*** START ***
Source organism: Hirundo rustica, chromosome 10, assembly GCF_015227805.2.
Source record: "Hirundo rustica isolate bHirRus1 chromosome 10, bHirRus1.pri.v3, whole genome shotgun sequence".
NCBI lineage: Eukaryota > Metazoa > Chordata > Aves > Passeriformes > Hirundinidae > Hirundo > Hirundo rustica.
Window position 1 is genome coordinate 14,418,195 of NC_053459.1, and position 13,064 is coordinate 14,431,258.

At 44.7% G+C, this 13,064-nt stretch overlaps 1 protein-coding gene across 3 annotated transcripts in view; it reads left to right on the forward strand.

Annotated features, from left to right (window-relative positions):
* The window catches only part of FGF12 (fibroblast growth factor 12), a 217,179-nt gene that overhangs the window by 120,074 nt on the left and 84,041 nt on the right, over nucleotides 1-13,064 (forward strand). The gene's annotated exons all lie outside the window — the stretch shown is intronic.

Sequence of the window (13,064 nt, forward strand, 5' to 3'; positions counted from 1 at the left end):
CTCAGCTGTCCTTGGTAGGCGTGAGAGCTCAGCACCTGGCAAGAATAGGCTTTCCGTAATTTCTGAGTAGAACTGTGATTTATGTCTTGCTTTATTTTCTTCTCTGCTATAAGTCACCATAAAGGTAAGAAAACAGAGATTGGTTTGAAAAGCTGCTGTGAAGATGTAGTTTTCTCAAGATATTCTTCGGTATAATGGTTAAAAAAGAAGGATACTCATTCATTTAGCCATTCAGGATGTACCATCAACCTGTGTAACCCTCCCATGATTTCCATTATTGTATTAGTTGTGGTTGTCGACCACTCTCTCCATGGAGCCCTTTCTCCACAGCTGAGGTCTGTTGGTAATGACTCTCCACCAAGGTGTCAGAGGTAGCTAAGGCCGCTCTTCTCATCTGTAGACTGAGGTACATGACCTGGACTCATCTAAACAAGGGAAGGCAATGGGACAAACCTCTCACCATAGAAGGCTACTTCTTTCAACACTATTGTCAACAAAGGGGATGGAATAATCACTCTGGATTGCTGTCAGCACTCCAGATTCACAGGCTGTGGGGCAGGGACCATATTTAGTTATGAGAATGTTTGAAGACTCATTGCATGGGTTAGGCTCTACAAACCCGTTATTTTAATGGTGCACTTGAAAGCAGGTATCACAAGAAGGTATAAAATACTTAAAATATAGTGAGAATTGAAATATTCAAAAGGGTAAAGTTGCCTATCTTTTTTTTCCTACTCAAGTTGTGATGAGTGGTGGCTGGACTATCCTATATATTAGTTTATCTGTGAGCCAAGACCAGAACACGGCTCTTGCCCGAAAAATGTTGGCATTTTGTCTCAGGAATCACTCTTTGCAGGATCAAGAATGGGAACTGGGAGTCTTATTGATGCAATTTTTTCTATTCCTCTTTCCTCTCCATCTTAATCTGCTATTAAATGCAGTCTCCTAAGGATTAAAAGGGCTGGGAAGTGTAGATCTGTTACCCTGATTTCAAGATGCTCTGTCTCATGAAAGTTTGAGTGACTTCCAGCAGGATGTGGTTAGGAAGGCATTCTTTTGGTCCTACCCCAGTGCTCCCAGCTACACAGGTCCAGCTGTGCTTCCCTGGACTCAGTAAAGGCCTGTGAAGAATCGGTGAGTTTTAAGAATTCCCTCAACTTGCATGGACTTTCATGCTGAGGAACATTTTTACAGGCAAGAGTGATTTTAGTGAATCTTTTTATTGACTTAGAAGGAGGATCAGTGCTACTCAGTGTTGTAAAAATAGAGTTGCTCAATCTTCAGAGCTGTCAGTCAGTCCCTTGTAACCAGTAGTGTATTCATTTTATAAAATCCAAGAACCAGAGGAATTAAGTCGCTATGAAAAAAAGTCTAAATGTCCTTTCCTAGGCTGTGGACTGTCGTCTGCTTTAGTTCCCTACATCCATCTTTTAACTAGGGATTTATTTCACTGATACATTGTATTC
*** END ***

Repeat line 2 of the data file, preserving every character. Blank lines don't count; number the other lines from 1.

Source record: "Hirundo rustica isolate bHirRus1 chromosome 10, bHirRus1.pri.v3, whole genome shotgun sequence".